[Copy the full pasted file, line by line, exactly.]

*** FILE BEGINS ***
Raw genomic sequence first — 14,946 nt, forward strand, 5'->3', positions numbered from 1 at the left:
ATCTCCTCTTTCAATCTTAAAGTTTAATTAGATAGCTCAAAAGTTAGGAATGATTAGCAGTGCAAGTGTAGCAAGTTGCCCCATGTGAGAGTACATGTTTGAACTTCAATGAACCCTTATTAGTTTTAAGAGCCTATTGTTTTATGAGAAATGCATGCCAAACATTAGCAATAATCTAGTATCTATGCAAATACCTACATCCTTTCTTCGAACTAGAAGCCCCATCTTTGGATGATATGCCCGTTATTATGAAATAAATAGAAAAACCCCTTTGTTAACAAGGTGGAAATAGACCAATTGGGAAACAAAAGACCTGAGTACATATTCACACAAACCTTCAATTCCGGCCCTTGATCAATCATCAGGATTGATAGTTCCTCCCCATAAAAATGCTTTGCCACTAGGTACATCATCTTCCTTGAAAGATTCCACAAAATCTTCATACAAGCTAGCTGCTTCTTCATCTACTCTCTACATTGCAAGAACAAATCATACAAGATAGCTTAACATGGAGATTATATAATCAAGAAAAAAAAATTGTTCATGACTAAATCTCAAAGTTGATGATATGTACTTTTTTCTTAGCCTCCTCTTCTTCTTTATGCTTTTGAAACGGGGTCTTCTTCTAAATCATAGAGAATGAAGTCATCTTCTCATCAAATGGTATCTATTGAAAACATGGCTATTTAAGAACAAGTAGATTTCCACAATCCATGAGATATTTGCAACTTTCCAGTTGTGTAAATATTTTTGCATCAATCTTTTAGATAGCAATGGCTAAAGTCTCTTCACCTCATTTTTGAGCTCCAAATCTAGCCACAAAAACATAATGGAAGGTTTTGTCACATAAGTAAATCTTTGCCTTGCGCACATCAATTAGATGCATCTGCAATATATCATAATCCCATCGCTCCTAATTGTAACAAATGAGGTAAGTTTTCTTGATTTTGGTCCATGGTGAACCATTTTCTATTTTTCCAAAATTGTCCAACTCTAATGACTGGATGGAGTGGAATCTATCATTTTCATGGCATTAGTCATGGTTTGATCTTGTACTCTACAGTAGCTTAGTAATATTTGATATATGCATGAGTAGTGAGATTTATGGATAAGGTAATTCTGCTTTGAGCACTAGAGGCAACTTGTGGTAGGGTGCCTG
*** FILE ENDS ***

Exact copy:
Raw genomic sequence first — 14,946 nt, forward strand, 5'->3', positions numbered from 1 at the left:
ATCTCCTCTTTCAATCTTAAAGTTTAATTAGATAGCTCAAAAGTTAGGAATGATTAGCAGTGCAAGTGTAGCAAGTTGCCCCATGTGAGAGTACATGTTTGAACTTCAATGAACCCTTATTAGTTTTAAGAGCCTATTGTTTTATGAGAAATGCATGCCAAACATTAGCAATAATCTAGTATCTATGCAAATACCTACATCCTTTCTTCGAACTAGAAGCCCCATCTTTGGATGATATGCCCGTTATTATGAAATAAATAGAAAAACCCCTTTGTTAACAAGGTGGAAATAGACCAATTGGGAAACAAAAGACCTGAGTACATATTCACACAAACCTTCAATTCCGGCCCTTGATCAATCATCAGGATTGATAGTTCCTCCCCATAAAAATGCTTTGCCACTAGGTACATCATCTTCCTTGAAAGATTCCACAAAATCTTCATACAAGCTAGCTGCTTCTTCATCTACTCTCTACATTGCAAGAACAAATCATACAAGATAGCTTAACATGGAGATTATATAATCAAGAAAAAAAAATTGTTCATGACTAAATCTCAAAGTTGATGATATGTACTTTTTTCTTAGCCTCCTCTTCTTCTTTATGCTTTTGAAACGGGGTCTTCTTCTAAATCATAGAGAATGAAGTCATCTTCTCATCAAATGGTATCTATTGAAAACATGGCTATTTAAGAACAAGTAGATTTCCACAATCCATGAGATATTTGCAACTTTCCAGTTGTGTAAATATTTTTGCATCAATCTTTTAGATAGCAATGGCTAAAGTCTCTTCACCTCATTTTTGAGCTCCAAATCTAGCCACAAAAACATAATGGAAGGTTTTGTCACATAAGTAAATCTTTGCCTTGCGCACATCAATTAGATGCATCTGCAATATATCATAATCCCATCGCTCCTAATTGTAACAAATGAGGTAAGTTTTCTTGATTTTGGTCCATGGTGAACCATTTTCTATTTTTCCAAAATTGTCCAACTCTAATGACTGGATGGAGTGGAATCTATCATTTTCATGGCATTAGTCATGGTTTGATCTTGTACTCTACAGTAGCTTAGTAATATTTGATATATGCATGAGTAGTGAGATTTATGGATAAGGTAATTCTGCTTTGAGCACTAGAGGCAACTTGTGGTAGGGTGCCTG